The McGrath-Stauber Affair, as it became known in the Chicago press, was a draining and divisive episode for the city’s socialist movement. The drawn-out litigation cost the movement around $2,000 (over $50,000 today) and seemed to vindicate the anarchist assertion that engaging in electoral politics was a meaningless exercise. As a result, Chicago’s socialist movement split into various sectarian factions, many of them more interested in fighting with each other than against the city’s elites. The SLP fell apart. In a matter of two years, there were no longer any socialists on the Chicago City Council. Many of the city’s radicals gave up on social movement building. In the vacuum, the anarchist Jonah Most developed a sizable following. Pointing to the futility of electoral politics, Most preached a cathartic message of a bombing throwing vanguard tearing down the capitalist state.
It was not until the rise of the Eight-Hour Day movement, which Most criticized as reformist dribble, that socialists in the city became part of a genuine social movement again. The Eight-Hour Day movement was a unifying cause for the city’s radicals and probably would have resulted in a new wave of labor victories if the campaign had not been abruptly thrown into chaos by the Haymarket Riot. The identity of the bomb thrower was never known, but the association of anarchism with wanton revolutionary violence that Most had adamantly proclaimed in the preceding years was enough to convict martyrs. At the trial, Parsons pointed to the treatment of Stauber by the Chicago City Council. He argued that if a capitalist court was going to convict him for his anarchist convictions, it should at least consider that those in control of the government had prevented working-class’ representatives from taking office through election fraud. Tragically, the jury was unpersuaded. Parsons was executed on November 11th, 1887. The day after the execution, Stauber visited Albert’s wife, Lucy, in the couples’ apartment. Usually bold and energetic, the wife of the slain labor hero was overcome with grief. Stauber would later tell a journalist that she was the most grief-stricken person he had ever seen; she was so distraught that he sincerely feared that he would die of a broken heart.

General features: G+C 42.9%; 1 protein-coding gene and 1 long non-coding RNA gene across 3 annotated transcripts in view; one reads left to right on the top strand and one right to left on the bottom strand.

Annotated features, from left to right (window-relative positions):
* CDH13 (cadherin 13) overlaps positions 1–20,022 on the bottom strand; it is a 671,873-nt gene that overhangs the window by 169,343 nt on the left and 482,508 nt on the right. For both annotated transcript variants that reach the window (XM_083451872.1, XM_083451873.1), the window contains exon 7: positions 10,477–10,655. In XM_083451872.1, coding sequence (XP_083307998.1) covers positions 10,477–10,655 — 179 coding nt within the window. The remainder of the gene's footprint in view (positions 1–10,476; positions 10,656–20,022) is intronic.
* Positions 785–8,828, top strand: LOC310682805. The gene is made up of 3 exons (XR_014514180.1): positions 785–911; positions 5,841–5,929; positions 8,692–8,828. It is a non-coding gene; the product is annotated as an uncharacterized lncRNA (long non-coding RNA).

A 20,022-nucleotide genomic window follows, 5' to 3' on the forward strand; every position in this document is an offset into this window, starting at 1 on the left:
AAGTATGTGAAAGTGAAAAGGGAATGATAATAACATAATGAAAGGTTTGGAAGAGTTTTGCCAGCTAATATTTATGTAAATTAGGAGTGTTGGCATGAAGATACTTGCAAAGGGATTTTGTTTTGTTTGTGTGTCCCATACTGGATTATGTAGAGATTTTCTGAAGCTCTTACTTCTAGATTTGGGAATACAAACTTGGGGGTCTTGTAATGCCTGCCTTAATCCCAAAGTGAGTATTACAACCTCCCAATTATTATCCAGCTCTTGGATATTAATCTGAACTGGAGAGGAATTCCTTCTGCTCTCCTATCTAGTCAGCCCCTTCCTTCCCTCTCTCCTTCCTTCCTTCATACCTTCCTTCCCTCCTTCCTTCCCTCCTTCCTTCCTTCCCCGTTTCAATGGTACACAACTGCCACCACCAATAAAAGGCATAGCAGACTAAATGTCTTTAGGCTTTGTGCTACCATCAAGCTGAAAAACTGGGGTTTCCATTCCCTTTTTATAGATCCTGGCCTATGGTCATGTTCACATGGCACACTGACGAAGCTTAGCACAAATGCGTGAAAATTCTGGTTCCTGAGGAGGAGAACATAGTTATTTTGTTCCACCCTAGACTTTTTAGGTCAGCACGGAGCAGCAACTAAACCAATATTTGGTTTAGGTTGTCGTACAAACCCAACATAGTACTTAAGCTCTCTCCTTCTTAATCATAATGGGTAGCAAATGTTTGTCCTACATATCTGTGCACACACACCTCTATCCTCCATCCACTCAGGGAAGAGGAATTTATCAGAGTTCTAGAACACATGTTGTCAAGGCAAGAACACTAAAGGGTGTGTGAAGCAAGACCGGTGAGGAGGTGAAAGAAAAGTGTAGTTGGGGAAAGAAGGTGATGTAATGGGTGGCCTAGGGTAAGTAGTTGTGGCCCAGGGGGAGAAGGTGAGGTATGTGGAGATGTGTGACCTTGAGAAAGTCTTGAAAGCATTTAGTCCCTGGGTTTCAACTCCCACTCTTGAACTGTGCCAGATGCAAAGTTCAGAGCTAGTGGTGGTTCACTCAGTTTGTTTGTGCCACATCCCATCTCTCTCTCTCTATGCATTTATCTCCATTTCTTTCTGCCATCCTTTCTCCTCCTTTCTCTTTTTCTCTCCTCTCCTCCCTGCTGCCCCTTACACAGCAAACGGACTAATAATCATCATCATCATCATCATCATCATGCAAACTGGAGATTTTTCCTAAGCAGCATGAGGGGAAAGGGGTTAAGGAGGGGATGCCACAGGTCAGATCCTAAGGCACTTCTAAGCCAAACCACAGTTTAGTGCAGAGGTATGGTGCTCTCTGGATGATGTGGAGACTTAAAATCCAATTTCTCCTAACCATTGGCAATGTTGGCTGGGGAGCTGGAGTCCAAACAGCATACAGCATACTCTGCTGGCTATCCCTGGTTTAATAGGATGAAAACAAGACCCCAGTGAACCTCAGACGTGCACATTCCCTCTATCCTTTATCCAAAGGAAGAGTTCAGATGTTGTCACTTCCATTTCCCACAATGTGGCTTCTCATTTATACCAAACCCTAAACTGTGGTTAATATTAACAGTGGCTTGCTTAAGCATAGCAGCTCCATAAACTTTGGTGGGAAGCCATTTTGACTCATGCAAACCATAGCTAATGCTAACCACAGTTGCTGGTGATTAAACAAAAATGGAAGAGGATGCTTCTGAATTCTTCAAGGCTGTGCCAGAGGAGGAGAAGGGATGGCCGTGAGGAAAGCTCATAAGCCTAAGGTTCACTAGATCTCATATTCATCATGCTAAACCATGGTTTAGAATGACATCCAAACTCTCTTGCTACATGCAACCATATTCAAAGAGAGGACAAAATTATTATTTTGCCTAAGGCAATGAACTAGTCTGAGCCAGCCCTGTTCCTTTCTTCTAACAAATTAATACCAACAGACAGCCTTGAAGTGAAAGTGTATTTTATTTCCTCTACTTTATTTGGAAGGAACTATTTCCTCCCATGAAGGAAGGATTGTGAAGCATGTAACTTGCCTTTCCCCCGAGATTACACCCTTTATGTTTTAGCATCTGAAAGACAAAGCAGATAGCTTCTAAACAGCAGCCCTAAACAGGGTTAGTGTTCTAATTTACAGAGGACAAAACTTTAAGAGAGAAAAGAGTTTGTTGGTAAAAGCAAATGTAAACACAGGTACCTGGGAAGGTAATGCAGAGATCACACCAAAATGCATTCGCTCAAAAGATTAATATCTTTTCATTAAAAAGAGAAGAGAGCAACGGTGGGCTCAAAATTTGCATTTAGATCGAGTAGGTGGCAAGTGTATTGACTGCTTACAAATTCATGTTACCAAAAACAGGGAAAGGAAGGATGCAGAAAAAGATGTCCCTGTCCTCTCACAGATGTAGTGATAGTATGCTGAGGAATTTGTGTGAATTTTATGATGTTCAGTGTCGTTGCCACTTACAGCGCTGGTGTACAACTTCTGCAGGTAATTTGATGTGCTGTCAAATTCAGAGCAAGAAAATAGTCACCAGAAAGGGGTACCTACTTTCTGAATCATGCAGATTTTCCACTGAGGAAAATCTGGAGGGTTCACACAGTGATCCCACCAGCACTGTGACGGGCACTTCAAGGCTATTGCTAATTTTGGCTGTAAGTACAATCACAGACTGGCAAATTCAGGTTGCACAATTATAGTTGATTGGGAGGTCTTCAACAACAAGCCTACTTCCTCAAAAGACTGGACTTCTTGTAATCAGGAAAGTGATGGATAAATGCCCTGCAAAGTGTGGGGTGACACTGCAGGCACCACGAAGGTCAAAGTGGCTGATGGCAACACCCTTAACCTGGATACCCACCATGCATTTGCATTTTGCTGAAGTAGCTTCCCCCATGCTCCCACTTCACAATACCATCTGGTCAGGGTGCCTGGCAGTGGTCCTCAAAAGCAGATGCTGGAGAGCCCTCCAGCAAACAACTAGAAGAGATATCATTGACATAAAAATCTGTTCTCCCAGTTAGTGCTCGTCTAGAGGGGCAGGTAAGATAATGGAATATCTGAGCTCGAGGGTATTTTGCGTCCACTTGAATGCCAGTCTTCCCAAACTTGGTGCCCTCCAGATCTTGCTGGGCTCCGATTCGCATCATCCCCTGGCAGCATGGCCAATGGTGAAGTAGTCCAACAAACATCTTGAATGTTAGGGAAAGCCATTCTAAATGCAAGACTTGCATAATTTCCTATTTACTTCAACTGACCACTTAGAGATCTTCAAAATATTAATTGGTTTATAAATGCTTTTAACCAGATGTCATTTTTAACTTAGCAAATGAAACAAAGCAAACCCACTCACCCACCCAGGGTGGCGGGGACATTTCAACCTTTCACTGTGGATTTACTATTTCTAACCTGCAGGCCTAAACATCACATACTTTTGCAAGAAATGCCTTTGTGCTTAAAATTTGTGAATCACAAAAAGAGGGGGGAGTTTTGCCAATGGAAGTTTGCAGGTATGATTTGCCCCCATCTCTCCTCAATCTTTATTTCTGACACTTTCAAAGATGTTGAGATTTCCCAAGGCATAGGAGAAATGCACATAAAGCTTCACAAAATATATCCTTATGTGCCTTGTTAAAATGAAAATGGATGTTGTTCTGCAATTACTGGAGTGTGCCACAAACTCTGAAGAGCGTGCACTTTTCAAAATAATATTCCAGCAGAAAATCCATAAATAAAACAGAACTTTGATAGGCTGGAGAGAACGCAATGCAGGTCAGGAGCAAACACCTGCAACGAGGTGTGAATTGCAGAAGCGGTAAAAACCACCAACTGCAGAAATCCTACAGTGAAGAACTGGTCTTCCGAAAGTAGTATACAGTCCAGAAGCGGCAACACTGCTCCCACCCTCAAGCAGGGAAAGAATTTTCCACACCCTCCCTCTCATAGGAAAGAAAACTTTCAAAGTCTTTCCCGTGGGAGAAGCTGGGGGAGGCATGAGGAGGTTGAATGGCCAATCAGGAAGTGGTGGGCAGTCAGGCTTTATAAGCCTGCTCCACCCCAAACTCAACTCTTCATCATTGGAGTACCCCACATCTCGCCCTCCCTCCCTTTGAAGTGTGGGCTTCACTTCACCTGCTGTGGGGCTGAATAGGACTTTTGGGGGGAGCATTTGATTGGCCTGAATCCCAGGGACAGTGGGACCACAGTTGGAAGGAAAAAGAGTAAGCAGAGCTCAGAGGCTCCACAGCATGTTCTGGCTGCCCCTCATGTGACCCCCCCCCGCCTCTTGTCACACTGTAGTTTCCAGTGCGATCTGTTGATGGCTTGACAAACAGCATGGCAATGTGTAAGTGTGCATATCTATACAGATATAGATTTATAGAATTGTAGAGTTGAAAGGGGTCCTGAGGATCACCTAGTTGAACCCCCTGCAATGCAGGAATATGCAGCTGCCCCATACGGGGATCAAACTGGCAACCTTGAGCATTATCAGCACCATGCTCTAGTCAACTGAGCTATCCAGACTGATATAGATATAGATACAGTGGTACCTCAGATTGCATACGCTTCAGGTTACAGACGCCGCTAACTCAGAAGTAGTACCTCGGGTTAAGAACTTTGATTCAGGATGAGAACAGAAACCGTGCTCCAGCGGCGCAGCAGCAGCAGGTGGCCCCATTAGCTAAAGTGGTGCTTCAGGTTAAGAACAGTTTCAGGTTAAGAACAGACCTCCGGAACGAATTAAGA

By the close of the nineteenth century, the Socialistic Labor Party was essentially dead in Chicago. From its ashes, various progressive and labor parties emerged. Stauber took full advantage of them to continue in his capacity as a public official. In 1891, he was elected as a Cook County Commissioner as a joint member of the Republican Party and the People’s Trade and Labor Party. As with his time as alderman, he was known as an aggressive champion of progressive causes. Later, he would join the Municipal Ownership Party. He would remain active in local politics, though not necessarily as an elected official, until he died in 1911.
A year before being elected as Cook County Commissioner, Stauber sold his successful hardware store on 526 North Milwaukee Avenue. The store had earned him a modest fortune. He was comfortably part of Chicago’s middle-class. Despite his class ascendancy, he never tired in the cause of labor. As alderman, Stauber introduced a series of progressive legislation, including the calling on the city to create a public bathhouse and reading room, supplying streets with kerosene lamps, and paying aldermen $3.00 per session to deter bribery and encourage working-class residents to run for office. Today, universal access to libraries, running water, street-lights, and an expectation that aldermen work for the city, not for a private business, are given. At the time, they were considered far left ideas. Stauber was, like so many other Chicagoans of his time, keenly aware of the city’s heartless poverty and dedicated much of his life to ending it. Unfortunately, poverty remains one of Chicago’s primary affliction. Chicago’s slums have moved, and the residents that occupy them have changed, but they have always been there, and despite the efforts of people like Stauber, remain there today. While most history books have relegated Stauber’s life to a few pages or footnotes, his relentless campaigning to end poverty, and efforts to confront the city’s corrupt political machines, remains an important example of Chicago’s rich tradition of social justice. 526 North Milwaukee Avenue has been torn down, but it is important Frank A. Stauber, and others like him, lives on.